by Chris Mah, Smithsonian Institution, National Museum of Natural History
November 11, 2018
Sea stars, also called starfish or asteroids, are known for their distinctive five-part symmetry, a characteristic which identifies not only sea stars, but all of their modern relatives including the brittle stars, sea urchins, feather stars and even the worm-like sea cucumbers.
What is less commonly known, however, is that many sea star species regularly possess more than five rays, also called arms. There are two general reasons why we observe sea stars with more than five rays. One reason is that the animal in question has recently undergone what is called asexual reproduction, and literally split itself into two separate individuals. Since sea stars typically have five rays, the two halves will not always finish with equal numbers. These sea stars might have anywhere from two to seven or more rays. You might see these types of species on the glass wall of your tropical aquarium.
Another reason you might see an adult sea star species with fewer arms can be recent predation. Sometimes crabs, fishes, or even other sea stars will attack a sea star and the animal will “release” the arm as a decoy or defense, leaving it with one less arm. Many species can regenerate these arms in several weeks or months.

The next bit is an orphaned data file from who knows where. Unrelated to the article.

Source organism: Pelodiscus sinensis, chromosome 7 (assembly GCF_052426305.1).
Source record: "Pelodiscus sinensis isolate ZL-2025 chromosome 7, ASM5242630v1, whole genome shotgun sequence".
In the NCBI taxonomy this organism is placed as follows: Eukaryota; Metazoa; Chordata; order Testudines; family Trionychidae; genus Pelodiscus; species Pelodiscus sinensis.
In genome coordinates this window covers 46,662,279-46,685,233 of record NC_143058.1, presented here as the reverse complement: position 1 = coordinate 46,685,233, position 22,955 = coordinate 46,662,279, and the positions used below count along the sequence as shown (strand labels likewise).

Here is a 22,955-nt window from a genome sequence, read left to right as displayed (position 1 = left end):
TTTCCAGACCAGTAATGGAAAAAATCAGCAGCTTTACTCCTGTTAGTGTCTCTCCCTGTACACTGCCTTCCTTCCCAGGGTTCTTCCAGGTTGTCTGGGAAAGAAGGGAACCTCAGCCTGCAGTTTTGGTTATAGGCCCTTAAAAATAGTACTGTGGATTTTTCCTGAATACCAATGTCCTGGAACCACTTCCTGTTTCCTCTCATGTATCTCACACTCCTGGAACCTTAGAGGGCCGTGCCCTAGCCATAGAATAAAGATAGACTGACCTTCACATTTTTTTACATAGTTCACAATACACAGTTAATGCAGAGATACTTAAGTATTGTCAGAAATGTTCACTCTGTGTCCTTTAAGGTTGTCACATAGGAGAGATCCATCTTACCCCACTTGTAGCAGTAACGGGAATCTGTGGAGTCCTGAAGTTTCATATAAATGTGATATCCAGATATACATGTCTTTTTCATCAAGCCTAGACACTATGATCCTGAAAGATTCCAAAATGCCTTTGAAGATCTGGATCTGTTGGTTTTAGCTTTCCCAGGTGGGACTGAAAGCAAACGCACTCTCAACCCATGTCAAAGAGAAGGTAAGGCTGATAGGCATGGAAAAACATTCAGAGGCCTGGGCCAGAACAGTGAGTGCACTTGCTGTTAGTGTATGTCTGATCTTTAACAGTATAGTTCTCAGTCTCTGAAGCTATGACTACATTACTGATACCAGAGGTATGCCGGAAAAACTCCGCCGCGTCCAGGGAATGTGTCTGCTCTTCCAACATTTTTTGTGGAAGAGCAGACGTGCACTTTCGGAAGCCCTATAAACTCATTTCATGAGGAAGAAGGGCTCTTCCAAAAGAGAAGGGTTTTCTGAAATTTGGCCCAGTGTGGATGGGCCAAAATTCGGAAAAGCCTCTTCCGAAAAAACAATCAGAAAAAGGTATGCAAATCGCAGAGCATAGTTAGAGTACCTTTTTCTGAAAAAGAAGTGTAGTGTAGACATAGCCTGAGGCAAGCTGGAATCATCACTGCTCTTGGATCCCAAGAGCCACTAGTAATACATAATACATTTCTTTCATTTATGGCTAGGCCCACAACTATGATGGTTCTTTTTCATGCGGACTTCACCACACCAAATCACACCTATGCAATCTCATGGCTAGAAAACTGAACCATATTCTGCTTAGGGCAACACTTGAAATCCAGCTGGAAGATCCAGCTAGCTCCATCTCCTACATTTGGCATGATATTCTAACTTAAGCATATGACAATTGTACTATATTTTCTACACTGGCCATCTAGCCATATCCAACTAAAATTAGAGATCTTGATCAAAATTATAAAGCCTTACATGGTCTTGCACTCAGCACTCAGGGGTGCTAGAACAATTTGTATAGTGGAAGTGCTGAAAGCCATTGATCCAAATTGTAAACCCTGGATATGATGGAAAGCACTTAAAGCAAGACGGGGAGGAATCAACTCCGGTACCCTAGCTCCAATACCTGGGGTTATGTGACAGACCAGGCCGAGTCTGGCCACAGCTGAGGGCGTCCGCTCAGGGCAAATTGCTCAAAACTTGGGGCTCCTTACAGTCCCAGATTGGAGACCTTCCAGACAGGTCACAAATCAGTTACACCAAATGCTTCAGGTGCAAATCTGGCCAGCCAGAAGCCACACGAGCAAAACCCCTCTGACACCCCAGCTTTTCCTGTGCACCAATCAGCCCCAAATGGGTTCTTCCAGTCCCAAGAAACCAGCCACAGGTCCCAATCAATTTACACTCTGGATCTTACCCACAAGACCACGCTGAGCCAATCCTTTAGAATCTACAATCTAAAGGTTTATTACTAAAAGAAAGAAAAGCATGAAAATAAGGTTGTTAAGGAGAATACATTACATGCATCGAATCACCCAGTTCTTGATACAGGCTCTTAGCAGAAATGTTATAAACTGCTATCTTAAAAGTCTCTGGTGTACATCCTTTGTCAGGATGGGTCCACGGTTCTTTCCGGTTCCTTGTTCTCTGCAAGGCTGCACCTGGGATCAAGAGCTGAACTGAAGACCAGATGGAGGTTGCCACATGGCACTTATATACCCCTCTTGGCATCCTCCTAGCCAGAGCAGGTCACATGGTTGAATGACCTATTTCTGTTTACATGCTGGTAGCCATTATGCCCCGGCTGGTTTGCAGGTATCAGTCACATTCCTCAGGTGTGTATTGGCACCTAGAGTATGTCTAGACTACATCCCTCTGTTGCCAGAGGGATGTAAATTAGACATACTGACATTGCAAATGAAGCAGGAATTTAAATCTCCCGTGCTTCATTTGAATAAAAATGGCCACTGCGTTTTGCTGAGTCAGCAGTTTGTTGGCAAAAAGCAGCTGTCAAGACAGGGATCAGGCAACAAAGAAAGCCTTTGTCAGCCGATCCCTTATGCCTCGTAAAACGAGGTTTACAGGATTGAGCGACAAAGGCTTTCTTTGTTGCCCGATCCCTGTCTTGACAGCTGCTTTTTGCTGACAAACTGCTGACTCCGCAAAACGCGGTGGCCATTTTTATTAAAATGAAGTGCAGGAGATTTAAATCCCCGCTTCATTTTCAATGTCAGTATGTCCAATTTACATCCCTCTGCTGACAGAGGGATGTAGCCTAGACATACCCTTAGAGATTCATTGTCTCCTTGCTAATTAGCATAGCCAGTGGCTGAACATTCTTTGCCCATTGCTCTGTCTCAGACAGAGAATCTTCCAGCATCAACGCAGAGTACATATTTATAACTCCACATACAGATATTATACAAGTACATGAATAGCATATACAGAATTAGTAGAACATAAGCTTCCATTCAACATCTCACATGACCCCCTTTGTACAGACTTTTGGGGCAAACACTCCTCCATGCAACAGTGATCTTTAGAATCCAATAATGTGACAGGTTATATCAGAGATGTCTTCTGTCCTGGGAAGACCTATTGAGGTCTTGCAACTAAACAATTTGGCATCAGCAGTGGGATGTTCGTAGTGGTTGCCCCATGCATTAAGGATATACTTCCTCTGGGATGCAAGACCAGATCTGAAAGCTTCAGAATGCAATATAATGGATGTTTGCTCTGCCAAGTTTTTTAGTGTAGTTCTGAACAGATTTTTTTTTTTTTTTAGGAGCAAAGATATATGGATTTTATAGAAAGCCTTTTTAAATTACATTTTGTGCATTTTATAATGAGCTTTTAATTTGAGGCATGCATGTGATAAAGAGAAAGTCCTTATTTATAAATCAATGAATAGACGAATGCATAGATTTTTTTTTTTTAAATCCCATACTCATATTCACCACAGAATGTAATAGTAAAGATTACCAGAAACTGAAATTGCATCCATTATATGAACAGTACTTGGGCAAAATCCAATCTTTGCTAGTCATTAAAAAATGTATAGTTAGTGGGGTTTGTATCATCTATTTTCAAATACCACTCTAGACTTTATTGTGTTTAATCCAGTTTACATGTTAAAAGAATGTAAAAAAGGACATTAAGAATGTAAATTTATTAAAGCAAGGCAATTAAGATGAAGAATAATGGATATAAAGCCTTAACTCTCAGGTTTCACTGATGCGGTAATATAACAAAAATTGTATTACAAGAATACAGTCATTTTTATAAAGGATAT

But there are many species of sea stars which naturally have more than five rays. Many species have multiple arms, numbering in a range from 10 to 25, and one Antarctic species has up to 50! Brisingid sea stars, for example, are frequently observed by NOAA Ship Okeanos Explorer and have anywhere from 6 to 18 very elongated and fragile arms. That is related to the fact that these types of sea stars extend their arms into the water and can use small jaw-like structures on their arm spines acting like “Velcro” to capture tiny crustaceans. Having multiple arms can be very advantageous if you feed in this manner.
In 2015, NOAA Ship Okeanos Explorer observed a rare deep-sea sun star, Laetmaster spectabilis, which had seven rays rather than the five observed in most other sea stars. Many of the genera and species in this family, the Solasteridae, have between 6 and 15 arms and almost all of them are known as effective and voracious predators of other invertebrate animals, including sea cucumbers, sea urchins, and even other sea stars. This turns out to be a common trend: many sea stars with multiple arms are predators, sometimes highly voracious ones!